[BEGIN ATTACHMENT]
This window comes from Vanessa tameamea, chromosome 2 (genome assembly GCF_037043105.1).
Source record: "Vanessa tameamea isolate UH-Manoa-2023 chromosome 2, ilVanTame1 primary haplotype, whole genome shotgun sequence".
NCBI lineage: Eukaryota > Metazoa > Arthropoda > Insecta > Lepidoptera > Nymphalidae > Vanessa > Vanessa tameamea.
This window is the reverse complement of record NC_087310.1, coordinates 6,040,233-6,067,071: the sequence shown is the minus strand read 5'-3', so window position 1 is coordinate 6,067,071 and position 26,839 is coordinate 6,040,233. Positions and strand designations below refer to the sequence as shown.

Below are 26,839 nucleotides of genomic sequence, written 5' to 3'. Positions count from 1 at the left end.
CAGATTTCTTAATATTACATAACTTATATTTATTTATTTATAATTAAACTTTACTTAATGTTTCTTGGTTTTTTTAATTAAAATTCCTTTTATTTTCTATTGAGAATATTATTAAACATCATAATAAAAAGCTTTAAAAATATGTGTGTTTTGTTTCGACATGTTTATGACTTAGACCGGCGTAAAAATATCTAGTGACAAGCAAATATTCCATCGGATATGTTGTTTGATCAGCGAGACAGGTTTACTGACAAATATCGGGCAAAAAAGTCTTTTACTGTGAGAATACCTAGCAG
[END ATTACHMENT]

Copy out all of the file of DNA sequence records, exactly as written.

This window comes from Vanessa tameamea, chromosome 2 (genome assembly GCF_037043105.1).
Source record: "Vanessa tameamea isolate UH-Manoa-2023 chromosome 2, ilVanTame1 primary haplotype, whole genome shotgun sequence".
NCBI lineage: Eukaryota > Metazoa > Arthropoda > Insecta > Lepidoptera > Nymphalidae > Vanessa > Vanessa tameamea.
This window is the reverse complement of record NC_087310.1, coordinates 6,040,233-6,067,071: the sequence shown is the minus strand read 5'-3', so window position 1 is coordinate 6,067,071 and position 26,839 is coordinate 6,040,233. Positions and strand designations below refer to the sequence as shown.

Below are 26,839 nucleotides of genomic sequence, written 5' to 3'. Positions count from 1 at the left end.
CAGATTTCTTAATATTACATAACTTATATTTATTTATTTATAATTAAACTTTACTTAATGTTTCTTGGTTTTTTTAATTAAAATTCCTTTTATTTTCTATTGAGAATATTATTAAACATCATAATAAAAAGCTTTAAAAATATGTGTGTTTTGTTTCGACATGTTTATGACTTAGACCGGCGTAAAAATATCTAGTGACAAGCAAATATTCCATCGGATATGTTGTTTGATCAGCGAGACAGGTTTACTGACAAATATCGGGCAAAAAAGTCTTTTACTGTGAGAATACCTAGCAG